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“The Sisters Brothers”: The American Frontier Through the Eyes of a Frenchman

In his very first western, French director Jacques Audiard combines a Canadian screenplay, American actors, and scenes filmed in Spain and Romania. The result, released in the U.S. on September 21, loses its way in parts but offers a beautiful take on America during the Gold Rush.

This project was long the stuff of fantasy for movie buffs. But those in the know had first thought of the Cohen brothers for the film adaptation of Patrick DeWitt’s novel. However, the two siblings were already working on their own western and refused the offer. Producer and actor John C. Reilly — who in the meantime had acquired the film rights to the book — approached Audiard instead.

“I would never have thought of making a western if I hadn’t been offered the chance,” says the director of A Prophet (Grand Prix du Jury at Cannes) and Dheepan (Palme d’or at Cannes). He even admits having greater affinities with Jack Nicholson than John Wayne. “I am not particularly familiar with the western genre. The aesthetic of wide-open spaces, horse riding, and pitched battles with Native Americans doesn’t speak to me as it is so far removed from my own creative world.”

This may be why the movie avoids most of the genre’s usual stereotypes. The Sisters brothers Eli (John C. Reilly) and Charlie (Joaquin Phoenix) gallop into the sunset firing off rounds at the hitmen hired to kill them, but also demonstrate a rare human side. The two brothers are sensitive cowboys before all else. Slaloming between the classic westerns by John Ford and the hyperviolence of Quentin Tarantino’s films, Audiard has chosen to create a third genre he defines as a “gentle western.” “The Sisters brothers are incorrigible chatterboxes, but also merciless killers, and this unexpected mix is part of the charm of Patrick DeWitt’s novel,” says the director.

A Pivotal Moment in American History

With regard to the masters of the genre, Audiard “lacks humility,” according to Claude Aziza, lecturer at the Université Paris III Sorbonne Nouvelle and co-author of Dictionnaire du Western. “Unless they have spent their lives in the United States, I don’t think a French person can accurately depict America during the Gold Rush. And it is pretentious to claim they can.”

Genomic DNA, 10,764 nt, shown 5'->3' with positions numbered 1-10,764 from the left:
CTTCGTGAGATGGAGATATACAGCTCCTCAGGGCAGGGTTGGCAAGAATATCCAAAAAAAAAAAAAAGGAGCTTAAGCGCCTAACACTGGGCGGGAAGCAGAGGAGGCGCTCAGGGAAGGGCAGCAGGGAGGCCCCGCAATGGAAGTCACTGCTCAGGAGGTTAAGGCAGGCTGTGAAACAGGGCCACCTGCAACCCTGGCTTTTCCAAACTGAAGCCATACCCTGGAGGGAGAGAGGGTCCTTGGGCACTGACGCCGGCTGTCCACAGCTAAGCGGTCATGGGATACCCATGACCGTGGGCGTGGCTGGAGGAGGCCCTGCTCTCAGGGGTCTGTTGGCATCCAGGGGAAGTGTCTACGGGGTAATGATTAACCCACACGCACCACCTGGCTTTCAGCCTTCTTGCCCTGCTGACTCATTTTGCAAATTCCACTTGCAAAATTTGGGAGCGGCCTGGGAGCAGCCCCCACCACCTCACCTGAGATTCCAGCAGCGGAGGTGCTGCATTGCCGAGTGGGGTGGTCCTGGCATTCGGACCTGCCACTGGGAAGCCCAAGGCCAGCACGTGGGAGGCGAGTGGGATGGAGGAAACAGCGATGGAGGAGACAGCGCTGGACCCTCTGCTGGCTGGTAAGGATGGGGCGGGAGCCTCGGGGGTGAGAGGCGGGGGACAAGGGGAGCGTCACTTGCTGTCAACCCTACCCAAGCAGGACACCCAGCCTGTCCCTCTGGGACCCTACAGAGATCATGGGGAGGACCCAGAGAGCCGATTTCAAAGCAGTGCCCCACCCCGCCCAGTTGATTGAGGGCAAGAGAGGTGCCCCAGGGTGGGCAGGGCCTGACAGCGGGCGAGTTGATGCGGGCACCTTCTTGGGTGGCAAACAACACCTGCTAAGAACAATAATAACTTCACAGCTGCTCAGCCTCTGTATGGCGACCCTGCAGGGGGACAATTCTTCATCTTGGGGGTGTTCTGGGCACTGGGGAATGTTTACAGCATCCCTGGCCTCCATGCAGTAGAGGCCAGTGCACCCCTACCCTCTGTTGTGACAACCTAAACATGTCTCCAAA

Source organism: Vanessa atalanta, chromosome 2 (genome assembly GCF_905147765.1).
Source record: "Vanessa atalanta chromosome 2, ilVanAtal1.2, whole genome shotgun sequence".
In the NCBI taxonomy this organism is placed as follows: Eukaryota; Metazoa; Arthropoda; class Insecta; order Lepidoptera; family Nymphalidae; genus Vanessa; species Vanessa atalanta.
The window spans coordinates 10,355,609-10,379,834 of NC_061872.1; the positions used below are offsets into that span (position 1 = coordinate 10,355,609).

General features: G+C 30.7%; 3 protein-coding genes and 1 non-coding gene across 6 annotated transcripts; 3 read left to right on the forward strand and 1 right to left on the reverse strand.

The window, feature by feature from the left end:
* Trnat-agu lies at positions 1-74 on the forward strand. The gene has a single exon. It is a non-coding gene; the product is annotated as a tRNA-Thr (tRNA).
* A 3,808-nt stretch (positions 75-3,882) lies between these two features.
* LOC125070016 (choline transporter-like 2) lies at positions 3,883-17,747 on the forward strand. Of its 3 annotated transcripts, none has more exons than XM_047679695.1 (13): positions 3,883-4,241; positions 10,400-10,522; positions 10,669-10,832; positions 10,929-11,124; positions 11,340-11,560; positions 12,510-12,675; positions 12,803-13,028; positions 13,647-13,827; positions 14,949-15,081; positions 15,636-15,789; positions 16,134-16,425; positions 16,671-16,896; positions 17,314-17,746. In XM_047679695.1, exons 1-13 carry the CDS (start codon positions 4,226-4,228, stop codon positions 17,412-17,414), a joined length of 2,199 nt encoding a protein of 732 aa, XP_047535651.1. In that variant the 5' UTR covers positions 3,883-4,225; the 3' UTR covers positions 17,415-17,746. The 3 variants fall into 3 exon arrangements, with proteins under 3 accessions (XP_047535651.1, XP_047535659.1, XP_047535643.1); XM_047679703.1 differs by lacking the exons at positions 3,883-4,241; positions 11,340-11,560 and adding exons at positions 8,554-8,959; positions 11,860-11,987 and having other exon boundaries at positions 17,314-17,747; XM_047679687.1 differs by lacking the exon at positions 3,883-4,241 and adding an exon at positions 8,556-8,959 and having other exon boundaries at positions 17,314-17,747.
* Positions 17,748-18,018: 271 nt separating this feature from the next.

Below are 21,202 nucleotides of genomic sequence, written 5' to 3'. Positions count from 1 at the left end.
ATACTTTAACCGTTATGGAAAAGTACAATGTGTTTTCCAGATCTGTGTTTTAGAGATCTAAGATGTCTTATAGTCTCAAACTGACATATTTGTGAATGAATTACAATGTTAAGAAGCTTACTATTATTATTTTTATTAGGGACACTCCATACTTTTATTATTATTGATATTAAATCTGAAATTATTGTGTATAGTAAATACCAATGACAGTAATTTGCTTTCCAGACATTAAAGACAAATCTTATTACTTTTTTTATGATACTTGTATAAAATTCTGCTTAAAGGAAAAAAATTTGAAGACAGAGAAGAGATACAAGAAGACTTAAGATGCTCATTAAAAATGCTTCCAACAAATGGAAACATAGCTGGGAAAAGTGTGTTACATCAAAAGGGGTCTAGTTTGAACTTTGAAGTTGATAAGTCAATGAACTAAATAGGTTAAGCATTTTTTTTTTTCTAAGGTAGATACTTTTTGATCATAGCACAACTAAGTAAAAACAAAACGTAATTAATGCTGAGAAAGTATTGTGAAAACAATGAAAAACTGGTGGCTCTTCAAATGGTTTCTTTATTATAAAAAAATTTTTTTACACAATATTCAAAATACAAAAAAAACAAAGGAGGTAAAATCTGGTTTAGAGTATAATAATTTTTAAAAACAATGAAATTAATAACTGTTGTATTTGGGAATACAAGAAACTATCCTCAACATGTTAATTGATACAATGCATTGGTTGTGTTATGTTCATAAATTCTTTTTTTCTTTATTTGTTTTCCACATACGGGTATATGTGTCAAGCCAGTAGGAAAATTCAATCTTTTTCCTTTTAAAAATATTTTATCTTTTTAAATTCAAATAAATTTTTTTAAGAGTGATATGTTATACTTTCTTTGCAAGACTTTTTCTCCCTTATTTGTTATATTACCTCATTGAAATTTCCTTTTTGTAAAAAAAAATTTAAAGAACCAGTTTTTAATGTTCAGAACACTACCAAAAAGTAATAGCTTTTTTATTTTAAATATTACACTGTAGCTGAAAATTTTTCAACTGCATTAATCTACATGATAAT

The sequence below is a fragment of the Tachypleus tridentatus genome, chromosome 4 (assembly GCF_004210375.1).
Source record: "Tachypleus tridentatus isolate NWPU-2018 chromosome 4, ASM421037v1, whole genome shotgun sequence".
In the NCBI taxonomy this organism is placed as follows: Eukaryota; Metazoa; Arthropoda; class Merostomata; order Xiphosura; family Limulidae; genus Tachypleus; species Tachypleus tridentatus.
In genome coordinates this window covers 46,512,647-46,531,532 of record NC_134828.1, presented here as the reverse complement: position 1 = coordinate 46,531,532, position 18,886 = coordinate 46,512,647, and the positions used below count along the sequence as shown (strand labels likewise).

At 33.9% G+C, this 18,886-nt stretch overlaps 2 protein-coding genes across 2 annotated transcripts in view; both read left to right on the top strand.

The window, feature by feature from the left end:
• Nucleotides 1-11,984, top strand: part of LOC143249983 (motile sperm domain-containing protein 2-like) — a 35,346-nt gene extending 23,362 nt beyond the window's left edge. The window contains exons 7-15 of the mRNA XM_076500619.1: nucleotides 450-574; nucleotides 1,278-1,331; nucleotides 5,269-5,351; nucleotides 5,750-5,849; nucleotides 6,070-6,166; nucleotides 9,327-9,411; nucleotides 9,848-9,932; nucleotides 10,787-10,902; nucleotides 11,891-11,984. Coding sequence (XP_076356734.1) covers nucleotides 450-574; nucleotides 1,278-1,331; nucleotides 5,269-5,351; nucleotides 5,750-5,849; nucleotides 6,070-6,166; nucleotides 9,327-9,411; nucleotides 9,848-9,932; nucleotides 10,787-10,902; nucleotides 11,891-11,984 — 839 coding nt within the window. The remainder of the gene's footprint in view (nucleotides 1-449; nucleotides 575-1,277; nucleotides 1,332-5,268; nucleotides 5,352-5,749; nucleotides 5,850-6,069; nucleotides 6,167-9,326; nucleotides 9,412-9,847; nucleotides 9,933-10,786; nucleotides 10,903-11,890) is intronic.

Yet this is one of the movie’s strengths. Audiard’s camera captures the American West at a pivotal moment in its history. The film is set in 1851, three years after the discovery of gold in the Sierra Nevada. Prospectors continue to arrive in droves from China, France, and Russia to try their luck in California. Viewers need only watch the scene where a red-cheeked babushka sells borscht to a group of miners to get an idea of the context.

In the movie, the Frontier dwindles with the arrival of ever more settlers. The two protagonists travel through “villages that didn’t exist even three months ago,” and wood-frame houses spring up like filmsets in every settlement. In less than ten years, the population of San Francisco rose from 200 to 36,000 people. The city was already lit by oil lamps at the time, and the presence of a major French community saw it nicknamed “Paris on the Pacific.”

Historical accounts also interweave with the plot via the character Hermann Kermit Warm played by Riz Ahmed. This chemist has a plan to extract gold from riverbeds thanks to a formula he has invented, and hopes to use his resulting fortune to found a new, perfect society in Texas. The project is a tragic failure, of course, but enables Audiard to mention Frenchman Victor Prosper Considerant’s phalanstery, a socialist utopia founded in Dallas in 1855.

“The scenery is magnificent and the ending is an homage to John Ford’s The Searchers, but the director is clearly not comfortable with the western genre,” says Claude Aziza. A New York Times critic offered the same conclusion. With The Sisters Brothers, Jacques Audiard has indeed created a poor western but a beautiful snapshot of America.


U.S. release: September 21, 2018

Runtime: 121 min
Director: Jacques Audiard
With: John C. Reilly, Joaquin Phoenix, Jake Gyllenhaal, Riz Ahmed
U.S. distributor: Anapurna Pictures

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